Thirty days ago, we took my mother to the emergency room at Tanner Medical Center in Carrollton because she was coughing up some blood. Twenty-six days ago, she was diagnosed with stage four lung cancer that had metastasized in her soft tissue, adrenal gland, liver, spine, and brain. Twenty-five days ago, my mother came home from the hospital with the belief that she would have approximately three months to live without treatment, and she began to wait diligently to find out if she would test positive in a marker test for new treatment options. Twenty-four days ago, she began a series of daily radiation treatments to reduce swelling in her brain, trips that were taking more and more of her energy each day.

Fourteen days ago, my mother’s oncologist informed her that the marker tests were negative and she was not a candidate for the new treatments so her only option was traditional chemotherapy and radiation. She declined such treatment. My mother wanted quality over quantity, she wanted comfort over combat, she wanted her last days to come on her own terms, not through sterile tubing and bitter tablets. Before we walked out of the office that day we were told to start thinking in terms of weeks, not months. Thirteen days ago, Tanner Hospice showed up with all of the equipment she would need to remain comfortable and they assured us they were here for the duration. And they were.

Nine days ago, in the morning, my sister and I were making plans for her to come see our mother on June 9th, by the afternoon I was telling her that she might want to come sooner rather than later. Seven days ago my mother’s hair was beginning to fall out because she was not getting enough nutrition because the cancer was eating it all, and she asked me to shave her head. Six days ago, mom did not eat anything all day and was resistant toward taking her medications. I told my sister that she needed to come even sooner.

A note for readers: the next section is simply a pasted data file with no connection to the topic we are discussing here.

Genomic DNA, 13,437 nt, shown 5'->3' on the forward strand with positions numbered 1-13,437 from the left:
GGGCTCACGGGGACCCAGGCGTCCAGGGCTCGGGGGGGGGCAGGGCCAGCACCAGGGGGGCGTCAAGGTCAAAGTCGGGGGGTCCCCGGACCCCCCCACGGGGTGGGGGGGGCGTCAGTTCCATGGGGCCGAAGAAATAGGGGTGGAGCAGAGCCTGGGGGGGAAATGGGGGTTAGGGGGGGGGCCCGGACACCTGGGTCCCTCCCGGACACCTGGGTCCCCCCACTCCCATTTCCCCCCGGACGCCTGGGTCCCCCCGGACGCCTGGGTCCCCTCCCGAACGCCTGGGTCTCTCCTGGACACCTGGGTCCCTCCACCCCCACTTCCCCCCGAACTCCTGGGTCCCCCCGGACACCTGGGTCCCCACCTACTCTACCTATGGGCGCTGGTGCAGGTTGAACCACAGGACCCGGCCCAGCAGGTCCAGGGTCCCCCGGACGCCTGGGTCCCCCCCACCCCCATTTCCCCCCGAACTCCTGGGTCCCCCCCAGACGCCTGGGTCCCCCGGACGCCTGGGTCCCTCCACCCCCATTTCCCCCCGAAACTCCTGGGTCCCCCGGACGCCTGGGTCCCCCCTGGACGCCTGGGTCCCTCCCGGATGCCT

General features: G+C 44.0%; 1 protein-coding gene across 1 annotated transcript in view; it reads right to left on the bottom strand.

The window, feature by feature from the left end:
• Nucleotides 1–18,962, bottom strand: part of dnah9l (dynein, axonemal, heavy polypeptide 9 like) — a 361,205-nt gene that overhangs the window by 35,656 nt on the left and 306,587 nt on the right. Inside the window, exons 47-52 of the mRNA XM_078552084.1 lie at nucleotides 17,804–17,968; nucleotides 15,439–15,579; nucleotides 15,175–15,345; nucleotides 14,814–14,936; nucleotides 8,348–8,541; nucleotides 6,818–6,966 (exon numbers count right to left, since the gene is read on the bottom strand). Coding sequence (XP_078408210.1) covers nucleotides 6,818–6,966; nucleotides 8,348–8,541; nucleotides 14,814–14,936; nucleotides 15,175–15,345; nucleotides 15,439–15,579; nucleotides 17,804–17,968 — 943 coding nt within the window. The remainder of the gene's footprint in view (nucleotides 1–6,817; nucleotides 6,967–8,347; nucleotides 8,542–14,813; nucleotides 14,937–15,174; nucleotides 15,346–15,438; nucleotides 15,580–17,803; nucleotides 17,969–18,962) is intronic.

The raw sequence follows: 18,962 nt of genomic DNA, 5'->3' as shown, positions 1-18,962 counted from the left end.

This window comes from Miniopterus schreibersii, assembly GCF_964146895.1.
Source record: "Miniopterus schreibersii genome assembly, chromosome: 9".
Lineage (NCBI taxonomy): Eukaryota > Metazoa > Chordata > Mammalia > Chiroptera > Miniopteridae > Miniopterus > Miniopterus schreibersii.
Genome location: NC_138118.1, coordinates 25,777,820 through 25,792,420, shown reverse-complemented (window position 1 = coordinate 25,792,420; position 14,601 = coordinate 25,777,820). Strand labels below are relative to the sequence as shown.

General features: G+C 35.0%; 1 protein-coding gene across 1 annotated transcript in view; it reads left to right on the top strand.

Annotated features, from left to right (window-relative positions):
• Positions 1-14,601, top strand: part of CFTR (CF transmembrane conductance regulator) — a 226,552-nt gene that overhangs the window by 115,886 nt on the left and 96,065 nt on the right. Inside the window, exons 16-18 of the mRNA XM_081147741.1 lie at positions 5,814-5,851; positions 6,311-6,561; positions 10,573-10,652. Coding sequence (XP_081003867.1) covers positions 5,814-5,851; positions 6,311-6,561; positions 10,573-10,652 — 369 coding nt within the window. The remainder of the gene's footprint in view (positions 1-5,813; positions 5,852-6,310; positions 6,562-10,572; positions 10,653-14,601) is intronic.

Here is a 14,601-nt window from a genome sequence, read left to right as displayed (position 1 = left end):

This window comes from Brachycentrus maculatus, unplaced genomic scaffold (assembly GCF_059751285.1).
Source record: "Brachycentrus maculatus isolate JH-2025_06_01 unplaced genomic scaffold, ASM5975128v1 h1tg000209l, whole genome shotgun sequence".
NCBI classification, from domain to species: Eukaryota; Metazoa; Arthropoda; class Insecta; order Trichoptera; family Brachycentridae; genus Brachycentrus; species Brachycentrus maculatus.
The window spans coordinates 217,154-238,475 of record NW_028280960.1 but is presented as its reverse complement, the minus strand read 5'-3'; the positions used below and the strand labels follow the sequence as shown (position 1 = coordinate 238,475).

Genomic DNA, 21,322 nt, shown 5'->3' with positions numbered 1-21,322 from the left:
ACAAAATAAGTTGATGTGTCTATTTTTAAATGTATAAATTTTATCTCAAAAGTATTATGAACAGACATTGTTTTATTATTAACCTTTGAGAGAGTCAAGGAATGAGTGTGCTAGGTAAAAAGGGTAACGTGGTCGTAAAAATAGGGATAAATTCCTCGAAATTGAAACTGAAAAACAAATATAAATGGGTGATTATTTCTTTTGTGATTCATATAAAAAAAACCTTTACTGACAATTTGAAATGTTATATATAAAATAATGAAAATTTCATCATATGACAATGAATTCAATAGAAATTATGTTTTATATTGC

Five days ago, we finally got mom into the hospice bed. We needed the help of hospice and the local fire department, but we got her into the bed. Up until the night before, she resisted all attempts to get her into the hospice bed. She knew that once she went into it she was not going to come out of it. Four days ago, my sister arrived just after noon and mom was alert enough to talk to her and hold her hand. Three days ago, the hospice nurse had to increase mom’s medication because she was showing signs of increased pain. Two days ago, in the morning, mom’s breathing became more labored, and hospice told us to be ready by Sunday.
Forty-eight hours ago, I walked into mom’s room to sit with her. As I sat with her, I talked to her about all of the love we had for her. I talked about the value of the life lessons she taught me, I reminded her about some of our more memorable birding trips, I laughed about our “fierce competitions” in Words With Friends, and I then I thanked her for everything. She was the mom that God sent for my sister and I, and God doesn’t make mistakes. I walked out of her room at 5:22pm to talk to my sister for a few moments, and when I returned at 5:25pm, she was gone.


Sharon Moore Barrett (I won’t post her middle name here because she hated it), age 74, of Carrollton, Georgia, was born into eternal life on Saturday, June 3, 2017 after a brief, but courageous, battle with cancer. She was born in New Westminster, British Columbia, Canada on January 14, 1943. She was the daughter of the late William Stewart Gregg and the late Helen Ann McKechnie (Moore) Chilimpis. Sharon was retired from the Las Vegas Metropolitan Police Department, where she worked as a records supervisor.

Sharon immigrated to the United States with her mother and sister, Sandra, on June 7, 1944 via the Great Northern Railway at Blaine, Washington. Her mother married William Strother “Pete” Moore on September 4th, 1948, and she and her sister were adopted by Grandpa Pete on August 22, 1950. She was raised and lived most of her life in and around the Las Vegas area, including Boulder City. After her own two children she loved the LVMPD most of all. Although she retired many years ago, not a day went by without a story about her days at the old Clark County Sheriff’s Office, the merger with the Las Vegas Police Department, or the many different events with LVMPD. People will always remember her for her beautiful hair, her shrimp dip, and her pea green Mustang II that got flooded underneath the old City Hall in the 1970’s. But, we will always remember her as the best role model and friend that two children could ask for.